The Jewish New Year in Vienna: Rosh Hashana and Yom Kippur
In Judaism, the new year is celebrated roughly three months earlier than in Christianity. I wish to share with you several interesting customs.
Rosh Hashana (lit. “head of the year”) comes either in September or during the first half of October, according to the Gregorian calendar. On this day, the Jewish community assembles in the synagogue in order first to pray and then to celebrate the new year. People wish one another, “Shana Tova,” which means “good year.”
A custom that is practiced in this context is the “tashlikh” custom, in which breadcrumbs are tossed into water to forgive sins—this is how people are cleansed of sins.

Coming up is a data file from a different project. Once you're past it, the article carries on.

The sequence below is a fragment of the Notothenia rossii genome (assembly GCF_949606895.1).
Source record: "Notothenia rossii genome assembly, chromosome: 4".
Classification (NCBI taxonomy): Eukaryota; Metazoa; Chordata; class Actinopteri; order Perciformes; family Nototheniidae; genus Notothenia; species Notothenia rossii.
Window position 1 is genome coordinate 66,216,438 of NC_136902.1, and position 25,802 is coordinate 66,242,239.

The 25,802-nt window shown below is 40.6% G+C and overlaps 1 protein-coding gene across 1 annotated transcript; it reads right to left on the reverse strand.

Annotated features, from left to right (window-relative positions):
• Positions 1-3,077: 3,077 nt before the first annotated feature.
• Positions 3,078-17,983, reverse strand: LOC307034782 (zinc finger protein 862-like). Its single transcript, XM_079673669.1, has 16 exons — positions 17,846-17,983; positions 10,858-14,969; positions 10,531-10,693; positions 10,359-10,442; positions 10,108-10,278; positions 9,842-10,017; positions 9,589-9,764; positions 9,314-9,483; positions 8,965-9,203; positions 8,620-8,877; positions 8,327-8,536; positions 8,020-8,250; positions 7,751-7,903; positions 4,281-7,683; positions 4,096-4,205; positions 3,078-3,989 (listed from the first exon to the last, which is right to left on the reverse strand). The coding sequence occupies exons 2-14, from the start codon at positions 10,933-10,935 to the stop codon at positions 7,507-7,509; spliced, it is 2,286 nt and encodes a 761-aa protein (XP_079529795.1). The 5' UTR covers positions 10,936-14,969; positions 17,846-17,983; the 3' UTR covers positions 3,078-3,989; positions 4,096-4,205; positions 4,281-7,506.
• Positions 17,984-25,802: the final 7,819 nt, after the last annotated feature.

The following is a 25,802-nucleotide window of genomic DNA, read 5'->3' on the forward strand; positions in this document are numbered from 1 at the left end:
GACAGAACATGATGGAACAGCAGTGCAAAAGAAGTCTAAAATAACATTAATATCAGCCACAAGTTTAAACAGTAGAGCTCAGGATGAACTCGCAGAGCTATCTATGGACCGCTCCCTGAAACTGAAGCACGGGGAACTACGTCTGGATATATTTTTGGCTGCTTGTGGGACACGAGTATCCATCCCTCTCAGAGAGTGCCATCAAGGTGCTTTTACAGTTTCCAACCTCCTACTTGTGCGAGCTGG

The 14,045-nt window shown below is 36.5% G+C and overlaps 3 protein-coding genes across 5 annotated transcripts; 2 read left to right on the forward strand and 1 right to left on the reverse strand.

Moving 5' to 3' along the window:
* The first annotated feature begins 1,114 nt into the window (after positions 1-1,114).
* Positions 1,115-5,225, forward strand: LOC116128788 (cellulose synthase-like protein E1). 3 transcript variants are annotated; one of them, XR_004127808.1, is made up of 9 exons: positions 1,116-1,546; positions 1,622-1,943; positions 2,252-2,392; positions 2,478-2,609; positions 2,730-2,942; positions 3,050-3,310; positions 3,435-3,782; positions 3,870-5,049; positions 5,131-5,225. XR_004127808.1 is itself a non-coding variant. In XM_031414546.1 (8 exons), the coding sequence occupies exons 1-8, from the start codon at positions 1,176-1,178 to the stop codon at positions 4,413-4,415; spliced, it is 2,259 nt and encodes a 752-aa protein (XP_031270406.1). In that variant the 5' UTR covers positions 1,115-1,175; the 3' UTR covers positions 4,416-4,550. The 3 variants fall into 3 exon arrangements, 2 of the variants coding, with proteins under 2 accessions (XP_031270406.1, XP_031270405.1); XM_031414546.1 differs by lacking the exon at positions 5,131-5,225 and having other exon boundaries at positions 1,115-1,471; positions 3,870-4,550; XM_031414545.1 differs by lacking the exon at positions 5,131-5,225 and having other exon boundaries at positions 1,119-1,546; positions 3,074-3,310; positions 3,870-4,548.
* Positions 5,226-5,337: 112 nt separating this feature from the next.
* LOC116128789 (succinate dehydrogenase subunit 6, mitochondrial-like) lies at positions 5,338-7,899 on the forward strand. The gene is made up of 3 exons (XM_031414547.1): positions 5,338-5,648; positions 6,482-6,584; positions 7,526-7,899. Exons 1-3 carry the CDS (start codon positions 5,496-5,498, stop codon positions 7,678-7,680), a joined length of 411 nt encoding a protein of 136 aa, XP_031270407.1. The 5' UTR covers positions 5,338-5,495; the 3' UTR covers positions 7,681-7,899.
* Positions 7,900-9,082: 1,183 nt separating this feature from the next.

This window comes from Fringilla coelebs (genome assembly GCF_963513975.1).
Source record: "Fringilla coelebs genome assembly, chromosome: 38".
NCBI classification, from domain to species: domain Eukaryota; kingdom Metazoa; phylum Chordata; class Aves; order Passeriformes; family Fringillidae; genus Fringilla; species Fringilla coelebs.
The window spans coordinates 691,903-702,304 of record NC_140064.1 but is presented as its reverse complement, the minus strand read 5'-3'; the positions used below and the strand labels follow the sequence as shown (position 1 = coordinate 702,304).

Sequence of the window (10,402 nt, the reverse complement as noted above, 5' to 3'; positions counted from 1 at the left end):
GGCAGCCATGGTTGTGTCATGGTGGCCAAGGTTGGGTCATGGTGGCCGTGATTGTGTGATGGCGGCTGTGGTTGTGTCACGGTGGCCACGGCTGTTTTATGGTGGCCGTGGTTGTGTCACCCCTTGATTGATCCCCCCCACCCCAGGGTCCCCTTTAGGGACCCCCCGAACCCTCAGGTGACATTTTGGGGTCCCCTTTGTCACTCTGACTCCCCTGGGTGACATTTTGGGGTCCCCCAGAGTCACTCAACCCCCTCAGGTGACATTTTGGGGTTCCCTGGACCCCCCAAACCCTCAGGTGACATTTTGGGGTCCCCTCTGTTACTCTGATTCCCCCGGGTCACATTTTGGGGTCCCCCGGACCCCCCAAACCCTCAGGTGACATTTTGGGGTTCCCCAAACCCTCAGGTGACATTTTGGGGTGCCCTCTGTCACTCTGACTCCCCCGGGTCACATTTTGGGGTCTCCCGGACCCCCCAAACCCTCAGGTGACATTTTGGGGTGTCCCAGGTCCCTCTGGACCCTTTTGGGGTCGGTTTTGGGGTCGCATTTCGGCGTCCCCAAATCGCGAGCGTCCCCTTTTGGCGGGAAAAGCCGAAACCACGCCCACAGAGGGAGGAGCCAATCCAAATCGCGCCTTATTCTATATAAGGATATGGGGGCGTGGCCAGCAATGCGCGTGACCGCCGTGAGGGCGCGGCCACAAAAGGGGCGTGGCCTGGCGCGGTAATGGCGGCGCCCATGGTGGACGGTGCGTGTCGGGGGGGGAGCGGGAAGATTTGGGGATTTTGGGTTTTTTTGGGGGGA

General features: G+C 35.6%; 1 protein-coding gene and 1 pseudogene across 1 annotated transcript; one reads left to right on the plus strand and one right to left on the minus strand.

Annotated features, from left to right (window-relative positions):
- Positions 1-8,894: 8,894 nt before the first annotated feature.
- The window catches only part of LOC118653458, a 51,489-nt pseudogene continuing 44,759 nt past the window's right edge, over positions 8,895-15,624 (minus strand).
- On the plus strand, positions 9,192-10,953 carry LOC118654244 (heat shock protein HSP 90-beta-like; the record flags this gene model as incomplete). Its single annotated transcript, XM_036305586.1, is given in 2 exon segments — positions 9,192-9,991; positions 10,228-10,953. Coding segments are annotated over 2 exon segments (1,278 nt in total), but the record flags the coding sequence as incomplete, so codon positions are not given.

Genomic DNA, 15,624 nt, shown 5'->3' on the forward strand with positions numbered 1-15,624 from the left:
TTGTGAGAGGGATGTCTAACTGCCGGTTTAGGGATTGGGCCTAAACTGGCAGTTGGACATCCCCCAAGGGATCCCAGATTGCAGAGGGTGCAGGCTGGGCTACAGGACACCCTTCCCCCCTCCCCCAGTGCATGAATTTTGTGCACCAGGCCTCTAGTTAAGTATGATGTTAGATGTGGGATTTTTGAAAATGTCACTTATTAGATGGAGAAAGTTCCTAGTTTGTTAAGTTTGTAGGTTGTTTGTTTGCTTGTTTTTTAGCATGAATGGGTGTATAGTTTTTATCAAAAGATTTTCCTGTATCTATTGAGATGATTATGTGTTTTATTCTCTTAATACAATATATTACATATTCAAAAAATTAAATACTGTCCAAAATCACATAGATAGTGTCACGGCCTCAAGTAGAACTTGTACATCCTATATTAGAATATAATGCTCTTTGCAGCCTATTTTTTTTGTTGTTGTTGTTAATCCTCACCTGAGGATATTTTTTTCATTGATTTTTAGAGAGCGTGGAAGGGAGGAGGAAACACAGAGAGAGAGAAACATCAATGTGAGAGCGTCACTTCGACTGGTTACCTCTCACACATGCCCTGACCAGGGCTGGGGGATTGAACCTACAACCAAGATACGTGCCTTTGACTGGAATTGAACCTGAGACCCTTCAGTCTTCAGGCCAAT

In the second custom, apple slices are dipped in honey and eaten. The purpose of this flavorful custom is for the sweet tastes to reflect the days of the new year.
Ten days after Rosh Hashana, Yom Kippur is celebrated. This day is one of the holiest holidays in Judaism. Yom Kippur begins at sunset (of the previous day) and ends after 25 hours at the next sunset. On this day, neither solid nor liquid foods are eaten. Moreover, no one may work or use electrical appliances.
Worthy of mention is also that Yom Kippur is the day of reconciliation. Over the course of the last year, hurting family, friends or colleagues either intentionally or unintentionally can always happen. This is the day that people apologize (regardless of whether they actually insulted or hurt the other person). People say “Slicha” (“I’m sorry”) to each other. It is customary to accept this apology no matter what!
This was a small insight into the Jewish new year and the day of reconciliation.